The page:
Can Watercolor Painting Improve my Oil Painting Skills?

So I’ve been doing a lot more watercolor painting these days.  I find it a beautiful medium that is very difficult but I really want to master it.  With a few exceptions, I’m less than thrilled with the results I’m getting but I recognize that it really takes practice.  

Watercolor is beholden to the laws of physics in how water behaves. You have to learn to manage it, but you can’t really expect to fully control it.  It also requires a different technique because it is transparent, so you can’t paint lighter colors over dark and expect them to cover the dark up.  If you want white, you have to leave the paper white.  You can protect the areas you want to keep white with masking fluid, but that’s is a skill that requires practice, just like everything else.  

A few weeks back I set out to paint from a photo of one of our mountain streams.  It was a really pretty scene where the light was dancing through the leaves onto the forest floor and the rocks and water.  I had also just watched a video on pouring watercolors by an artist named Leslie Redhead.  While I recognized I am not ready to try pouring, I did learn a lot about mixing color on the paper and doing repeated washes to get deep rich colors.  I used some masking fluid to mask out white areas where the sun was coming through the leaves and some of the light on the tree trunks.  I ended up liking the deep washes, but not really the masked areas.  They looked too contrived.  I tried to fix this by adding some light colors (yellow and blue) but this didn’t really fix the problem.  I also ended up embellishing some of the light on the water with white ink.  The result was a good practice painting but nothing to write home about. 
Stream Study 1

Then I set out to try it again.   I changed the masking technique to do some spatter.  In both cases I applied the larger areas with a sponge, which in hindsight was probably part of the problem.  In this painting, I like the sunlight in the background more than the previous version. I left it white but painted in the light yellow leaves to make it look less contrived.  I did not like the effect of the light on the water.  The shape of the sponge was not correct for water flow.  I also didn’t leave enough areas white on the water, and lifting did not work.  I did not resort to white ink to add more as I did in the previous painting.  Once again, I ended up with a good practice painting, but nothing more.  I really like the foliage and the tree trunks.  I hate the water because it is too flat and does not show movement. 
Stream Study 2

Because I am impatient, I have a hard time leaving a watercolor painting alone while my layers are drying.  I need to find other things to occupy my time so while I was painting my second study I started doodling a version of the same scene on a small piece of paper.  I didn’t use masking fluid. I did some wet-in-wet, but didn’t so a lot of broad washes.  In some ways I like this one the best of the three watercolors.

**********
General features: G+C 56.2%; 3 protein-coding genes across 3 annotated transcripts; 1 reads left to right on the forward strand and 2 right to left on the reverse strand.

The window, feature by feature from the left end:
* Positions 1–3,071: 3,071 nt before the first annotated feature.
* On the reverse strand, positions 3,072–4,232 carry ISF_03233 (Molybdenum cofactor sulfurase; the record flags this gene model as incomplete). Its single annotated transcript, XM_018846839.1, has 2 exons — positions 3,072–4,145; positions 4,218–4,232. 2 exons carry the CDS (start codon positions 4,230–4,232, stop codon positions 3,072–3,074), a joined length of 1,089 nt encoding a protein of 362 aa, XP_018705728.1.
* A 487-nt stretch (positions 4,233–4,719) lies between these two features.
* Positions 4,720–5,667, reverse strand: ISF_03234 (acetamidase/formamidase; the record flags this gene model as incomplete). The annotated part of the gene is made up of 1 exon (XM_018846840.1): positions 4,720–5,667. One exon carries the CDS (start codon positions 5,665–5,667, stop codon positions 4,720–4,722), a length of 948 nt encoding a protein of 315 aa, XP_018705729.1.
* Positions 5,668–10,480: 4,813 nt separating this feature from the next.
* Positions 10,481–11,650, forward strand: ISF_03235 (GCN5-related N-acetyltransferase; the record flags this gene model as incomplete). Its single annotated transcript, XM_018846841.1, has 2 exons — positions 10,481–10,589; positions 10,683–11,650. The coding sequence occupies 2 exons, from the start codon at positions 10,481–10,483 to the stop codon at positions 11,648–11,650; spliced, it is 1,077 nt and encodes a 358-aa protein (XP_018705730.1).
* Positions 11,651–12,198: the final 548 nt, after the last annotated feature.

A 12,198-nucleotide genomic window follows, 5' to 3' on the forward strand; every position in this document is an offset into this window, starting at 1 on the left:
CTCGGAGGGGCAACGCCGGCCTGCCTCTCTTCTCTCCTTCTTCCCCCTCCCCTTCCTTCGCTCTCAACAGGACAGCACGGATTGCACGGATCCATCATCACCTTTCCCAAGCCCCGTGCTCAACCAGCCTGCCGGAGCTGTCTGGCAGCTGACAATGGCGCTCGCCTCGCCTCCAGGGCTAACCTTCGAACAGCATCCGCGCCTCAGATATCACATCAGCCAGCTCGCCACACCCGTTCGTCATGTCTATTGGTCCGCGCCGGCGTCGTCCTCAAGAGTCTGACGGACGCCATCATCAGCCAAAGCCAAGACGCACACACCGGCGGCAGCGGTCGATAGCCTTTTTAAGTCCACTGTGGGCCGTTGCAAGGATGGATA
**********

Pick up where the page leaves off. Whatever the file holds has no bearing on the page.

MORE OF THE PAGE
Stream Study Little

So what does this have with oil painting and the title of this post, you ask?  Good question!  
While I was doing these paintings I became very attached to the scene. I was also missing my oils.  While they are a greater time commitment and more difficult to set up and clean up I still know my oil painting skills are better than my nascent watercolor skills.  I decided to do a version of the painting in oils.  I also committed to use two things I’d learned from my watercolor studies.  First, I learned a lot about the scene and the way to capture the light.  Second, I decided to try something a little different. I decided to approach the painting more like I do a watercolor painting.  I primed the canvas in a light orange acrylic and then began by panting the white and yellow areas peeking through the trees.  Normally I would paint the tree trunks before the foliage and would then paint leaves over the trunks.  Of course you can’t do that in watercolor since the trunks are darker. You have to paint the trunks later, only in the areas where the foliage doesn’t cover them.  I used this same approach in the oil painting.  I painted the light leaves, followed by the darker leaves. I painted the rocks and the water and captured areas of the bare forest floor between the leaves.  The last thing that I painted was the tree trunks.  

The resulting painting was probably the most impressionistic thing I’ve done.  I think it really captures the dancing light and the peaceful dark areas of the forest while not focusing on realism. I really like the result, especially if you step back from it a few feet, not something a photograph really allows for.  
Stream Oil

So yes, what I am learning from watercolor does have the potential to improve my oil painting. I’m going to keep at it, and maybe someday I’ll be a good watercolorist too.  

15th Annual Falls Church Arts All Member Show

Falls Church Arts is opening a new gallery, and its just two blocks from our Falls Church home!  In the past they’ve always shared Art Space with Creative Cauldron, Falls Church’s theater group. So exited that they are getting their own space.  The grand opening is Saturday night with the 15th Annual All Members show.